I haven’t been the biggest fan of Steve Bannon’s since I started seeing his true colors a couple of years ago. It’s not his ideology; I agree with him more often than not, though his alt-right leanings have been a concern. I didn’t care for the way he goes about getting his agenda done. It’s as important for him to win his way as it is for him to win at all. One needs at least a little narcissism to be successful in politics, but Bannon tends to take it to the extreme. It’s been his greatest strength, yet ultimately it will be the thing that will take him down.
Has that already happened? Has he been “taken down” by recent revelations that he threw out insults about the President’s son and accusations at the President himself?
If anyone else close to President Trump said the things that Bannon, said, there would be no way for them to bounce back. With Bannon, it’s too early to tell if he’s done. Just as he did during the campaign and attempted to do in the early days of the administration, Bannon masterfully uses bad news to act as a springboard from which to bounce back up higher than he was before. This is why he has so much affection for leaks to the media. He used them during the campaign to distract the press from other issues. For example, every time buzz ramped up about candidate Trump needing to release his tax returns, some other more interesting controversy sprung up. Attacks on Ted Cruz’s father, releasing the “John Barron” tapes, and leaking lewd photos of Melania Trump all happened when cries were at their loudest for Trump to release his tax returns. As a result of all three moves, the tax question faded from discussion.
He attempted to do the same thing while with the administration, but with little apparent success. This is almost certainly why he was fired. White House leaks slowed down dramatically after he left.
I’m not suggesting he intended the quotes in Michael Wolff’s new book, Fire and Fury, to create the stir that it has caused. When he made the remarks, he was in a much better position to weather the repercussions, so he let his ego take his mouth too far. Nevertheless, he DID intend for his words to go public and demonstrate his boldness. Now, he has to backtrack. Here’s why:
His agenda through Trump… for now
Steve Bannon wants to be something bigger than he is. Whether that means President of the United States or a force behind the scenes is unknown, but his ambition is not to lead Breitbart. He wants to be the king, the kingmaker, and/or the king’s puppet-master.
For now, the path to achieve his goals is to support President Trump. Despite the President declaring yesterday that Bannon had “lost his mind,” don’t expect his former chief strategist to hit back in any way against the President. Bannon’s plan has always been to isolate the President from everyone else, even those in his family. He feels (or at least felt at one point) he can put a wedge between the President and those closest to him by playing to Trump’s ego. It’s worked from time to time, but Bannon underestimated the President’s attachment to other advisers, particularly those in his family.
What’s the point of it all? Does he just love and admire the President so much he wants him all to himself? No. The President has been and always will be nothing but a tool for Bannon. He has an agenda he wants pushed forward and the best person to open the doors the widest for Bannon to ram his agenda through is Donald Trump.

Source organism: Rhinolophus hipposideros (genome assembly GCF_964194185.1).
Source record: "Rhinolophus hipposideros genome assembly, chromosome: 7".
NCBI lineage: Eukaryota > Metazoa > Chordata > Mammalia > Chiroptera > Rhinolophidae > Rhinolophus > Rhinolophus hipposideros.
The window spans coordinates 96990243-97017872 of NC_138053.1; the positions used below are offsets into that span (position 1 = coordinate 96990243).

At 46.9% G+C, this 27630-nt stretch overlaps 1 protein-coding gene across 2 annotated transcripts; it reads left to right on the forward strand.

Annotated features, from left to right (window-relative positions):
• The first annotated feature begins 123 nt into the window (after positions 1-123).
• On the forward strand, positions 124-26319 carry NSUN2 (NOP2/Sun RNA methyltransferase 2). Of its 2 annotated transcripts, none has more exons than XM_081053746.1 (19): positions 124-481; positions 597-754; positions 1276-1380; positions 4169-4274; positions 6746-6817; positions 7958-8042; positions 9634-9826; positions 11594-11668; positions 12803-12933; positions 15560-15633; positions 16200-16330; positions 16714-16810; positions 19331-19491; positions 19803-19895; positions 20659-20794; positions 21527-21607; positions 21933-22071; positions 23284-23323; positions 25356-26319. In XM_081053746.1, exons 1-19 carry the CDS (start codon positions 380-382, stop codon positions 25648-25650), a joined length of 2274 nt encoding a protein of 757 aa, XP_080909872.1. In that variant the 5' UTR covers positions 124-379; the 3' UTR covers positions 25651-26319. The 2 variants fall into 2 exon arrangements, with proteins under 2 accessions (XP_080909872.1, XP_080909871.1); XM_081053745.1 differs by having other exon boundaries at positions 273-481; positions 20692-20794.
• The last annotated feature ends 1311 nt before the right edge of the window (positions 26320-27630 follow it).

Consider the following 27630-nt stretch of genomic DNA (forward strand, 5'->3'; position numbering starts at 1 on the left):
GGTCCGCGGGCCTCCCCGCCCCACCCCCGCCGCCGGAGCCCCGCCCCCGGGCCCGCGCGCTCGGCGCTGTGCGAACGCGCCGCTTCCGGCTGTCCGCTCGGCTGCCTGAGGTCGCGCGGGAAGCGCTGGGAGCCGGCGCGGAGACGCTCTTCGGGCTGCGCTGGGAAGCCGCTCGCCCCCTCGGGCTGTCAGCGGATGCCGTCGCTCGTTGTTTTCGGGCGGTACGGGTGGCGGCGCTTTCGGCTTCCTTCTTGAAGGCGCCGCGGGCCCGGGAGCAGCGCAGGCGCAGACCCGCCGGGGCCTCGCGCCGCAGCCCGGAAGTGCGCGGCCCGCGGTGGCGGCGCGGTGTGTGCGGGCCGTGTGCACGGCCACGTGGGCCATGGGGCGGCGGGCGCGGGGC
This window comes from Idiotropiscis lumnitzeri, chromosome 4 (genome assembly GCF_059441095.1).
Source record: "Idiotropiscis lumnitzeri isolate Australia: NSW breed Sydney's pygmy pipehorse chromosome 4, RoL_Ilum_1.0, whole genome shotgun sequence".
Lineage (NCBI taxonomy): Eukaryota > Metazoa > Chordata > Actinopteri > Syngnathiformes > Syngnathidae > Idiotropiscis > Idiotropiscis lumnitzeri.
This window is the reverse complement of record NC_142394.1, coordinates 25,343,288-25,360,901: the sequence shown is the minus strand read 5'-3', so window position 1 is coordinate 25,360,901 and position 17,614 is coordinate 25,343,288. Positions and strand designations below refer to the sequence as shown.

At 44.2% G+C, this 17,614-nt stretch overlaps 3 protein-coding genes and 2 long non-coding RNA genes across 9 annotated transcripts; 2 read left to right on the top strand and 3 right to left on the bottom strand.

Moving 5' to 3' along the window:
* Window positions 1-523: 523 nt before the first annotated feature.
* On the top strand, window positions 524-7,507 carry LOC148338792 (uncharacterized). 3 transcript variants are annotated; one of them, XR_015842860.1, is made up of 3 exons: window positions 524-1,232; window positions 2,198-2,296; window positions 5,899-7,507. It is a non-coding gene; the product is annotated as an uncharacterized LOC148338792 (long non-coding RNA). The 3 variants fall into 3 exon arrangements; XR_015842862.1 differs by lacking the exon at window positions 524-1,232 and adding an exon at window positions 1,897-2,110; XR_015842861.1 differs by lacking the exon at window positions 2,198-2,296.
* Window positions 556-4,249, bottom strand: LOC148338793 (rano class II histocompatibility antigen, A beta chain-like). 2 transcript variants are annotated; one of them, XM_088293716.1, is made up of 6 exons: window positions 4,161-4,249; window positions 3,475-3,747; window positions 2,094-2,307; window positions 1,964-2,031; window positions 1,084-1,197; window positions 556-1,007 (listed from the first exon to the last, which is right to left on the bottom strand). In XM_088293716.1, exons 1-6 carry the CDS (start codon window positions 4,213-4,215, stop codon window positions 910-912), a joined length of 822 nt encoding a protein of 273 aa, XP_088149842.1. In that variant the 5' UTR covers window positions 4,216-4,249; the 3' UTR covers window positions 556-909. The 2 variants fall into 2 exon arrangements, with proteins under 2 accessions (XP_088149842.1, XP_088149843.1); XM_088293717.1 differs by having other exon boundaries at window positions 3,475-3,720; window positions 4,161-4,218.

Getting him into the White House wasn’t the end game. It was the first major move.
Getting evicted from the White House didn’t derail Bannon. It made him change his strategy, but that strategy still includes President Trump. If the rift that was created by the book continues much longer, we may see Bannon referencing Trump’s agenda rather than the President himself, but for now he’s going to continue supporting the President and the President alone. He will paint him as a man who shares Bannon’s vision. Over time, he will claim more and more ownership of that agenda until a triggering event happens.
What’s the trigger?
At some point in the near future, President Trump will do something that allegedly goes against the “Make America Great Again” agenda. I suspected it would be signing DACA amnesty into law, but blowback from his quotes in the book may force Bannon to delay until the next anti-agenda move the President makes.
Bannon’s plan comes in three stages. First, he has to support the President which he is doing now. Then, he has to support the agenda and start distancing himself from the President, claiming the President’s advisers are pushing him in the wrong direction. The last stage will be a complete reversal and all out war. He will say he made a mistake with President Trump, that he wasn’t the man he thought he was, and that the agenda needs a new leader. He will be that leader.
Will it work?
Had the Roy Moore allegations never come out, I would say that Bannon’s plan was likely to work. He had a narrative built perfectly around the notion that he was the true champion for making America great again. This is why he said what he did for Wolff’s book. At the time of the interview, he was looking to be in much better position than he is now.
Does that mean he’s done? No, but he has a lot more maneuvering to do before he can truly start claiming the power he believes he deserves.
Steve Bannon will either go down in history as a master strategist who pulled a series of trick plays that won him the game, or he won’t go down in history at all. His trajectory is currently pointed towards the latter, but it’s still going to be important to watch him. Whether he rises or falls, he’s going to take a lot of people with him.